Short bio: Computer Scientist, FOSS supporter (read more)
Tux Machines (TM)-specific
Despite constantly downplaying the relevance of Linux and Mac OS X, because of a variety of reasons, from high Total Cost of Ownership (TCO) to security risks and inferior shipment volumes, Microsoft is well aware of the real threat to Windows represented by the open source platform and Apple's operating system. Windows itself, namely Windows XP SP2 and Windows Vista RTM have proved incapable of negatively impacting the continuously increasing adoption of Linux and OS X, but with the advent of SP3 for XP and SP1 for Vista, Microsoft has virtually managed to breathe new life into Windows.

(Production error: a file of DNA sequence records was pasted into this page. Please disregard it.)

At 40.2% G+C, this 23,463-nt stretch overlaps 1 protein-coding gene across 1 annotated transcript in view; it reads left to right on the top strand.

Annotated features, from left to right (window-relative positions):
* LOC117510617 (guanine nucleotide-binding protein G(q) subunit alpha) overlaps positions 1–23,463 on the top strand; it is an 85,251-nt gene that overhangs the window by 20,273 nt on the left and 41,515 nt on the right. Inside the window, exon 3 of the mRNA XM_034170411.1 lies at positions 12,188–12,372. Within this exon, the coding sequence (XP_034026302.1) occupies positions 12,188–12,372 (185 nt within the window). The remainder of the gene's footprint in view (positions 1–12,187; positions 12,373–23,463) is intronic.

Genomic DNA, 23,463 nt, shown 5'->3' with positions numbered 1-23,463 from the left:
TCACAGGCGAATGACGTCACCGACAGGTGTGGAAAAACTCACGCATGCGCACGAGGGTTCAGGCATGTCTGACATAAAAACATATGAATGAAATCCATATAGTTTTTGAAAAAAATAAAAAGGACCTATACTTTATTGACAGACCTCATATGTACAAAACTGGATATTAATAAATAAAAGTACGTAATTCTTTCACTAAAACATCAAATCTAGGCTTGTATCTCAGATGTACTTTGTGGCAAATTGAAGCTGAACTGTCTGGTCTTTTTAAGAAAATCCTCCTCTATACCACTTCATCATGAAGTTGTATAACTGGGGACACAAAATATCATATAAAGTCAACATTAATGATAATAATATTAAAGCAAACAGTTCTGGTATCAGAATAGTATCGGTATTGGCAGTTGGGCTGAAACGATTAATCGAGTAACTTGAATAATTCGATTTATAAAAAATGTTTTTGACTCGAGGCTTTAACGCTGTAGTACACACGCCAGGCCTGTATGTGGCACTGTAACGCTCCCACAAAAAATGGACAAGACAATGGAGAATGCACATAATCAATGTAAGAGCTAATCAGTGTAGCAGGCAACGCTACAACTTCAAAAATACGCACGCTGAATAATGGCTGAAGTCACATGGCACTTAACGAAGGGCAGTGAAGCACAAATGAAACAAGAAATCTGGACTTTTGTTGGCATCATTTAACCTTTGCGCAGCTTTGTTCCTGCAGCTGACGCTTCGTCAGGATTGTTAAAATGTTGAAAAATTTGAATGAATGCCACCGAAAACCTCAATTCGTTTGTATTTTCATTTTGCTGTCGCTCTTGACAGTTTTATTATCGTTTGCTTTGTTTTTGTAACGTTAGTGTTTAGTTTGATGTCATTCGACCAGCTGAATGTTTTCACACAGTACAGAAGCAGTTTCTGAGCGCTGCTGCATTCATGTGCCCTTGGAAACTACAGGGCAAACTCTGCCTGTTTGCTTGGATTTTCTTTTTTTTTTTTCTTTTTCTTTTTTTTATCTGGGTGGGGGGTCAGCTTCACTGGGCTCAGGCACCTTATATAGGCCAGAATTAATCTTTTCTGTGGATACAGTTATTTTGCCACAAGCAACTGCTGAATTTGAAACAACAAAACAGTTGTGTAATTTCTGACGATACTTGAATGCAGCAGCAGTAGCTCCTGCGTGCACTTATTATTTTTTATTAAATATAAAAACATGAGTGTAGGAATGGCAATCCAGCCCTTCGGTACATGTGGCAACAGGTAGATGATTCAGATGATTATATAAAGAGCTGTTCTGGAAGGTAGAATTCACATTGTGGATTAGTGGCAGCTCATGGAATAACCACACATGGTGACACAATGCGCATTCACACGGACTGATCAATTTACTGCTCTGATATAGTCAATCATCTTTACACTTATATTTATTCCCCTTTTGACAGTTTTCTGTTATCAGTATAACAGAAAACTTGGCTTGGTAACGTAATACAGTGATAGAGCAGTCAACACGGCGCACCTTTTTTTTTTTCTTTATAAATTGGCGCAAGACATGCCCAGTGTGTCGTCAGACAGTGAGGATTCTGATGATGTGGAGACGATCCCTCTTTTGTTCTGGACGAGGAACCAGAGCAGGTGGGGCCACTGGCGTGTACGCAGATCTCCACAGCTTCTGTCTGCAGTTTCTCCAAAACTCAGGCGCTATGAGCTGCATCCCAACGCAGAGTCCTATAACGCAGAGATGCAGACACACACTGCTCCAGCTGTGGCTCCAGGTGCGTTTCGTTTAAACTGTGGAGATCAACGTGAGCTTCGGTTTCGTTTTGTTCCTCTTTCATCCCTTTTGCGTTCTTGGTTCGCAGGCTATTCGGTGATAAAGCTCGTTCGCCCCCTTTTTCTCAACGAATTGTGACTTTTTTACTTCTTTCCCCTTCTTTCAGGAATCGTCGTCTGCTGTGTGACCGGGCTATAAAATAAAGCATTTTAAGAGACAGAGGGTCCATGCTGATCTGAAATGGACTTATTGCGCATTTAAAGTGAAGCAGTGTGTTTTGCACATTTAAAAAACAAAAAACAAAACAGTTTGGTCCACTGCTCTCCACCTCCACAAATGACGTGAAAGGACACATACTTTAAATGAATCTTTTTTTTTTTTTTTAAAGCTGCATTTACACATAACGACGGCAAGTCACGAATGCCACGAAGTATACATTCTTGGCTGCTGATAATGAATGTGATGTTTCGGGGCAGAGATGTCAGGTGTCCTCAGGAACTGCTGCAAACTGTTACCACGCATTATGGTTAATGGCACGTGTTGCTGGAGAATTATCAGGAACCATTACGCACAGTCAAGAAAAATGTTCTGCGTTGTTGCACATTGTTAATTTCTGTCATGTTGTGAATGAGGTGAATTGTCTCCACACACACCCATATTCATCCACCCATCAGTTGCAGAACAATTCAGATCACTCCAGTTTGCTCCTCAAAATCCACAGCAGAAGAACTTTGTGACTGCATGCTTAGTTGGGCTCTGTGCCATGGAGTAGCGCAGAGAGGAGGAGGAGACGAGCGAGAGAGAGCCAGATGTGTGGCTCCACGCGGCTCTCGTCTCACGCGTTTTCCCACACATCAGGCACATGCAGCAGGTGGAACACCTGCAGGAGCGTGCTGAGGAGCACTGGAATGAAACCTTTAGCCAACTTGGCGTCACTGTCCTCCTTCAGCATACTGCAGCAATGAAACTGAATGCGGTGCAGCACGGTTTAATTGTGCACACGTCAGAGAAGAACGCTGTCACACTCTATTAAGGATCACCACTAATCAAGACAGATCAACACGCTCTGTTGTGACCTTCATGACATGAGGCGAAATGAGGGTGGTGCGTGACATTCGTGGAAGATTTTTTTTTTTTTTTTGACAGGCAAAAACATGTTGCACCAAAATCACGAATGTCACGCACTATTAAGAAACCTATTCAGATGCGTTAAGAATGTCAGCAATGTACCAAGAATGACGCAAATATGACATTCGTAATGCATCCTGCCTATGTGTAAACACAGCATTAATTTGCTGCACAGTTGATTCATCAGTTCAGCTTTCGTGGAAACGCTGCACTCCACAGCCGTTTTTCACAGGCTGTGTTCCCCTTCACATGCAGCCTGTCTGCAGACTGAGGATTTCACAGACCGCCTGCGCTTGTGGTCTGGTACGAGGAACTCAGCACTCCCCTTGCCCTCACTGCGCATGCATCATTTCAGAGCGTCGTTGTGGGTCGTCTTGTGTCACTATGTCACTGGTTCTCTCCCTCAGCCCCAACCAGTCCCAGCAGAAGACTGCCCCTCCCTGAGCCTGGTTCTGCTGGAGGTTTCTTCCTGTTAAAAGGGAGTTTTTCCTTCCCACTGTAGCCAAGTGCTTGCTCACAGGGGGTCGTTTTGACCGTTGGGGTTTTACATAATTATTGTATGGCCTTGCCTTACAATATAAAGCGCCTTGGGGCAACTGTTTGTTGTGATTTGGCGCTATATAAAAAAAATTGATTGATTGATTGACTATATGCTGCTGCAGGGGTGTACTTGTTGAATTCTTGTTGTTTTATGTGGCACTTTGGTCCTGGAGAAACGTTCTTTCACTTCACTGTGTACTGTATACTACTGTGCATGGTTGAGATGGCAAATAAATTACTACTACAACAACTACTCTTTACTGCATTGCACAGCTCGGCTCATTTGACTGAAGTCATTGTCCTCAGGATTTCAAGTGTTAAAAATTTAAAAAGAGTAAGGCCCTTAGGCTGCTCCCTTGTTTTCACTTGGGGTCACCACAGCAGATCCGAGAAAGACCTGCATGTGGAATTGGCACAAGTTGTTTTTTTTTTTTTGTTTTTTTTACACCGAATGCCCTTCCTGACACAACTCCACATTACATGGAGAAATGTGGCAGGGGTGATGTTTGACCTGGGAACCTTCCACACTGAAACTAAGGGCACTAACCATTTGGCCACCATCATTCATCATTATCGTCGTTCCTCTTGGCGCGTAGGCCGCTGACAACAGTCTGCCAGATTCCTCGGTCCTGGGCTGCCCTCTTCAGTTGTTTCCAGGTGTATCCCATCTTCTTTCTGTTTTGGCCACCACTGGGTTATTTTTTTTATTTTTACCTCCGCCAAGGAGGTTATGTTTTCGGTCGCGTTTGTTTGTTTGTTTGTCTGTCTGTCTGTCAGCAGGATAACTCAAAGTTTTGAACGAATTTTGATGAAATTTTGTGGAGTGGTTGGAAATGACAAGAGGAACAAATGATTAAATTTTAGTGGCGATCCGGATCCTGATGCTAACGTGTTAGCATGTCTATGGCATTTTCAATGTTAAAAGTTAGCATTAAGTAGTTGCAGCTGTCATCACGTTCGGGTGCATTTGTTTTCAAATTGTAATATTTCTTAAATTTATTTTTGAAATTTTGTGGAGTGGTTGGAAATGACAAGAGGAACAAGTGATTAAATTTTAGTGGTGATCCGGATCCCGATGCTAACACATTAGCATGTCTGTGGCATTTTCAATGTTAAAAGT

Still, the Redmond company continues to be far away from a turning point from the perspective of what seems to be a perpetually eroding share on the operating system market. But even a certain dose of stability could help Windows, as it is undoubtedly going down from the dominant position on the market. Both Mac OS X and Linux have made consistent inroads into Windows' territory, a trend which only managed to accentuate following the availability of Windows Vista. But, at the end of July 2008, Microsoft got a little space to breathe.